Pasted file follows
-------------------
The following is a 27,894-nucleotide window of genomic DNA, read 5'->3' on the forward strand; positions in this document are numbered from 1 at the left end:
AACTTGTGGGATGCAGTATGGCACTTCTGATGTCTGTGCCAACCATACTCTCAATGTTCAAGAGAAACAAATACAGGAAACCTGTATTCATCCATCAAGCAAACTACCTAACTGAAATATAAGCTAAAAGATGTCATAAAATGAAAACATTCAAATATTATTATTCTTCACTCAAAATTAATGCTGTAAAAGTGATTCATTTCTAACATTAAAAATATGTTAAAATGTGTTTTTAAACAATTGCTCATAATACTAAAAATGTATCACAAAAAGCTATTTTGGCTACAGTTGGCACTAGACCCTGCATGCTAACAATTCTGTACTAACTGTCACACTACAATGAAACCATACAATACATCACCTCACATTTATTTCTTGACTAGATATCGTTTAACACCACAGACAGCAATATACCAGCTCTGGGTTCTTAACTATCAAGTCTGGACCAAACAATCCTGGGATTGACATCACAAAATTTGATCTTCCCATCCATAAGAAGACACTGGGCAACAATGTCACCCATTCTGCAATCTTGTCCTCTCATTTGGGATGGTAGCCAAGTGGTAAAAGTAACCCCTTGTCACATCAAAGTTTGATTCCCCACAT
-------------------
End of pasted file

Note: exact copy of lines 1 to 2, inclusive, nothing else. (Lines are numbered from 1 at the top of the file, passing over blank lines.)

The following is a 27,894-nucleotide window of genomic DNA, read 5'->3' on the forward strand; positions in this document are numbered from 1 at the left end:
AACTTGTGGGATGCAGTATGGCACTTCTGATGTCTGTGCCAACCATACTCTCAATGTTCAAGAGAAACAAATACAGGAAACCTGTATTCATCCATCAAGCAAACTACCTAACTGAAATATAAGCTAAAAGATGTCATAAAATGAAAACATTCAAATATTATTATTCTTCACTCAAAATTAATGCTGTAAAAGTGATTCATTTCTAACATTAAAAATATGTTAAAATGTGTTTTTAAACAATTGCTCATAATACTAAAAATGTATCACAAAAAGCTATTTTGGCTACAGTTGGCACTAGACCCTGCATGCTAACAATTCTGTACTAACTGTCACACTACAATGAAACCATACAATACATCACCTCACATTTATTTCTTGACTAGATATCGTTTAACACCACAGACAGCAATATACCAGCTCTGGGTTCTTAACTATCAAGTCTGGACCAAACAATCCTGGGATTGACATCACAAAATTTGATCTTCCCATCCATAAGAAGACACTGGGCAACAATGTCACCCATTCTGCAATCTTGTCCTCTCATTTGGGATGGTAGCCAAGTGGTAAAAGTAACCCCTTGTCACATCAAAGTTTGATTCCCCACAT